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Scariest Japanese Monsters to Haunt You

Japanese superstitions are deeply rooted in the history and culture of the people. Japan also has its fair share of creepy legends, ghost stories and local ghoulish monsters. Yokai (mythical spirits) and yurei (ghosts of the deceased) are part of local folklore for many centuries as far back as the 8th century in the Kojiki (“Records of Ancient Matters”), the earliest record of Japanese mythology that chronicles the creation of Japan. Check out some of the spine-chilling Japanese monsters to scare the living daylights out of you!



Kuchisake-onna – is a malevolent and malicious spirit or onryō in Japanese folklore. She has a face that is partially covered and carries a pair of scissors. This frightening spirit is said to have long straight, black hair, whitish skin, and beautiful except for the scar she bears. The legend of the kuchisake-onna tells us that she seeks out her potential victims and asks them if she is beautiful. If they respond with a “no”, she kills them with her infamous weapon. If her victim answers with a “yes”, she cuts the corners of their mouth to resemble her own disfigured scars. It is said that you can escape her wrath by describing her appearance as “average” or even by distracting her with candies or money.



Jorōgumo – literally meaning ‘woman-spider’ in English. It is a type of yokai that can shapeshift into a beautiful woman. The jorōgumo are said to appear to be seductive and cunning women who feed on men who fall for their trickery while trapping them in their webs and devouring their flesh. The legend of the jorōgumo is based on the real golden-orb weaver spider. When the spider reaches 400 years old, it will transform into a jorōgumo and begin praying on humans. Several folk tales are centered on it such as the Tonoigusa (Night Watchman’s Storybook), where a young warrior comes across a beautiful woman without realizing she is a yokai, he attacks her with a sword prompting her to flee to the attic where he finds a giant spider surrounded by rotting bodies.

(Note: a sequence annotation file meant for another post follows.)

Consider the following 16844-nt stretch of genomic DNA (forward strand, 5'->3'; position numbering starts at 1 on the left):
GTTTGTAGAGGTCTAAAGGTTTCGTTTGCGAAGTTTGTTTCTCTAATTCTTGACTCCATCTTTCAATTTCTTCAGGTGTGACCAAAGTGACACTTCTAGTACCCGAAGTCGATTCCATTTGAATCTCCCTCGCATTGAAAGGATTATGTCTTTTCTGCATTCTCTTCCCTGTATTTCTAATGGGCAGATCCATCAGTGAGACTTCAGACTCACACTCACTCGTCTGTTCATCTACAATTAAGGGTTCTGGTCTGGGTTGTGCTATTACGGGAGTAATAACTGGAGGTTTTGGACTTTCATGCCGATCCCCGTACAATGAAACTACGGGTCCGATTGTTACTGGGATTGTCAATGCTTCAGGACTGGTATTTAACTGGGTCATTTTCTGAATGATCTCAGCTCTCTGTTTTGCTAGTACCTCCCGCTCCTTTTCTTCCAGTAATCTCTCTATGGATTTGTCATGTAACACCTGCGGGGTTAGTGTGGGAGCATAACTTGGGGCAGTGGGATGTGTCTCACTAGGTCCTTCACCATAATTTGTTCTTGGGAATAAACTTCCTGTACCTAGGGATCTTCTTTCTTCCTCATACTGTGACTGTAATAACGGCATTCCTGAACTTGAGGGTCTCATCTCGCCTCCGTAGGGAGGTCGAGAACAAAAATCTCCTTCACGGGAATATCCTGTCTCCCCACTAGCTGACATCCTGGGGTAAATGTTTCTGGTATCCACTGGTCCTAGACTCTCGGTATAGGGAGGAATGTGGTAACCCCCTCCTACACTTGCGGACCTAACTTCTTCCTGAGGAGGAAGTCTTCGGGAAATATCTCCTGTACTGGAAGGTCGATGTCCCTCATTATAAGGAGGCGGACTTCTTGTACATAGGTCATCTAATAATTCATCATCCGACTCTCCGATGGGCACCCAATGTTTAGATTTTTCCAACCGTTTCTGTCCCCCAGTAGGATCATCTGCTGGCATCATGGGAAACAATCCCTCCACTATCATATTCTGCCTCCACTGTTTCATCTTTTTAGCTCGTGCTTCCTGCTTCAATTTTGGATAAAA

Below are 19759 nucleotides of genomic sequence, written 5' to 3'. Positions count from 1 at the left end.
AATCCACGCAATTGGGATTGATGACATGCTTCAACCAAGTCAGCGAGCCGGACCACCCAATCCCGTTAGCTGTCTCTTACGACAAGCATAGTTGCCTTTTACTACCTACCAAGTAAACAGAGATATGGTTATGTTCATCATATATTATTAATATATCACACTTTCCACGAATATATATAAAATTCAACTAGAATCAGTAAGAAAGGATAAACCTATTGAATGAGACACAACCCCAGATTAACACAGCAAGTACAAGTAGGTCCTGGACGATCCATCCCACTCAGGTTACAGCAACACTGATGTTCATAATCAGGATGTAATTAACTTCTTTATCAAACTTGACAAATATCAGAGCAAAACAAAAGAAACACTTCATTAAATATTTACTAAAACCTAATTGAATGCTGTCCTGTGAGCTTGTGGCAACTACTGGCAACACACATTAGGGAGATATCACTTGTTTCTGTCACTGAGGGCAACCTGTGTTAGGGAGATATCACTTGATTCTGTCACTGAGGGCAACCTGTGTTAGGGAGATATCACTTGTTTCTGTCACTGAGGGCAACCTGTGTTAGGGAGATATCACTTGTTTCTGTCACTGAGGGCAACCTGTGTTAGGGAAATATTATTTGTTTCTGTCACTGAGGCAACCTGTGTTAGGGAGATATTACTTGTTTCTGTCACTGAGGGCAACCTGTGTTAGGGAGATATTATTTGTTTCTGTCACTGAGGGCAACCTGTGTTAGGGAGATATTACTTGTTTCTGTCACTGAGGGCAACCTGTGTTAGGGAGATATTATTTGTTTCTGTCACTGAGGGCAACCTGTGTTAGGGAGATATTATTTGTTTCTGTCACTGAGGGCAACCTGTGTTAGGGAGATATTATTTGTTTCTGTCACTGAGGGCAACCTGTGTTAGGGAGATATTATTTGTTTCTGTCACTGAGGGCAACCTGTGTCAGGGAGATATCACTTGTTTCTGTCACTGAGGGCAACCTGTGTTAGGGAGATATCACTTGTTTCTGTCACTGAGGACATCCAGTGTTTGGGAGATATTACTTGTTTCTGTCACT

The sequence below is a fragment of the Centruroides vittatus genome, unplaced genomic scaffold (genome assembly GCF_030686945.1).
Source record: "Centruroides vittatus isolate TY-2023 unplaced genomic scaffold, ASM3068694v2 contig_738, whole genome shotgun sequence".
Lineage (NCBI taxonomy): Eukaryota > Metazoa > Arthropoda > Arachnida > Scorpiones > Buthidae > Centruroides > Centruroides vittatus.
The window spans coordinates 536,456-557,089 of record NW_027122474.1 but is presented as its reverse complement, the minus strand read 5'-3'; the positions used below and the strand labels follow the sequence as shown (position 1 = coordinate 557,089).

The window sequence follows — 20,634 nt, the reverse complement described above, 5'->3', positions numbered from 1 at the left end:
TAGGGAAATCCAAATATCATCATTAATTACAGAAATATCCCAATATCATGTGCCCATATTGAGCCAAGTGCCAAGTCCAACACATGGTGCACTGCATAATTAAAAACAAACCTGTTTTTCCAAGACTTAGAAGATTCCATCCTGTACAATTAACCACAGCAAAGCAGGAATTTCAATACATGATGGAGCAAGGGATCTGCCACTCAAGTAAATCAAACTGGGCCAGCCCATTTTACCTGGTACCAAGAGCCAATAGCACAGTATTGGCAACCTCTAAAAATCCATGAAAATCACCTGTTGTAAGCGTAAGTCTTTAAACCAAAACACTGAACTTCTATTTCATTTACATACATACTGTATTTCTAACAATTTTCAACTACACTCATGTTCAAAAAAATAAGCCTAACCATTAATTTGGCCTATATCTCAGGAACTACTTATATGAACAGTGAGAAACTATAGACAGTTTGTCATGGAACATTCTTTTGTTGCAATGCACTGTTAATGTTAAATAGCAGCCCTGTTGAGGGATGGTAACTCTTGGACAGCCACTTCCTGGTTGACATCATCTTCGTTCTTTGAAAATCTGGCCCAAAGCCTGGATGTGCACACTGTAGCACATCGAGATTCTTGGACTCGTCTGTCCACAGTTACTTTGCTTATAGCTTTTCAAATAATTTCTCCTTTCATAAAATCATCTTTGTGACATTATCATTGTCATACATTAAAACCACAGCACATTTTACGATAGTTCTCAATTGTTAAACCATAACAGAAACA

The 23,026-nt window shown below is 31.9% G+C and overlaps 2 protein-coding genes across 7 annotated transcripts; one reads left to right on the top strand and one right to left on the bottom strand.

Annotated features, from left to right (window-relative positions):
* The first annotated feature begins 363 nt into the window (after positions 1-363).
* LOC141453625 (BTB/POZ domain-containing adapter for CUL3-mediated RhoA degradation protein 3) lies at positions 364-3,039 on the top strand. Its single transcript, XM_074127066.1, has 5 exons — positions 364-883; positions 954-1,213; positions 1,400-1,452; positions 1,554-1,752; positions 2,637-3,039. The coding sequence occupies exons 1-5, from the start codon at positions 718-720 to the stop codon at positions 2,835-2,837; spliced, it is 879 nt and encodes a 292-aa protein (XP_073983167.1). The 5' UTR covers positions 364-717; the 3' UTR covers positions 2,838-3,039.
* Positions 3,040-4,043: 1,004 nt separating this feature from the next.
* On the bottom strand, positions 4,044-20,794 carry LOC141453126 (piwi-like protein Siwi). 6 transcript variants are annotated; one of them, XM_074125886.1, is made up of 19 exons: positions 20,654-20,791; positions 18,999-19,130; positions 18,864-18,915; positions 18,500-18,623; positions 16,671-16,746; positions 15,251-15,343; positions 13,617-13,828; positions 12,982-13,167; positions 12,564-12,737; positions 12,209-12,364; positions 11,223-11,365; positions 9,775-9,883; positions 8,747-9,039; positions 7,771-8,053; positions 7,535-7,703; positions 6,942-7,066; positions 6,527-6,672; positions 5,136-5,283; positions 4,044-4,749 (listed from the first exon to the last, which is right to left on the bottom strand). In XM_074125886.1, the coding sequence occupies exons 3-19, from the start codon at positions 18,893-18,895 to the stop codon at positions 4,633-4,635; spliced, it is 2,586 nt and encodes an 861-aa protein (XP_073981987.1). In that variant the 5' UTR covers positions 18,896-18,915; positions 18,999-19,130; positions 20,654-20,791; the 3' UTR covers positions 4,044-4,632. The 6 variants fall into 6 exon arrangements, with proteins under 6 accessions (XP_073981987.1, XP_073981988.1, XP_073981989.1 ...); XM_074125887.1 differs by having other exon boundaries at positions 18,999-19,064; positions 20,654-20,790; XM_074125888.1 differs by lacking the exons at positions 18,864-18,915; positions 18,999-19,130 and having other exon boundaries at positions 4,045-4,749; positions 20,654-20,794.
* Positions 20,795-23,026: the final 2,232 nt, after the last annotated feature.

Yamauba – or ‘mountain witch’ is the name of a yokai in Japanese folklore. They are depicted as old hags with bedraggled hair wearing grimy kimonos. They are known to offer shelter to exhausted travelers and killing them while they’re asleep. The yamauba are said to be normal women who ran away to the forest after being accused of crimes. Another story tells us that these yokai were abandoned by their families and left to die in the forest during times of hardship such as famine. They become angry and resentful, resulting in the practice of black magic and cannibalism.

Nuppeppo—an even more bizarre Japanese mythical creature is the nuppeppo, which appears to be an animated lump of human flesh and fats with a horrible body odor. This blob seems to have a face and some semblance of fingers and toes.

Nuppeppo are considered harmless and are thought to roam around empty streets at night, or in abandoned temples or cemeteries.



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Read all about Japanese immersion learning and studying abroad. Check out our eZasshi archives for more articles!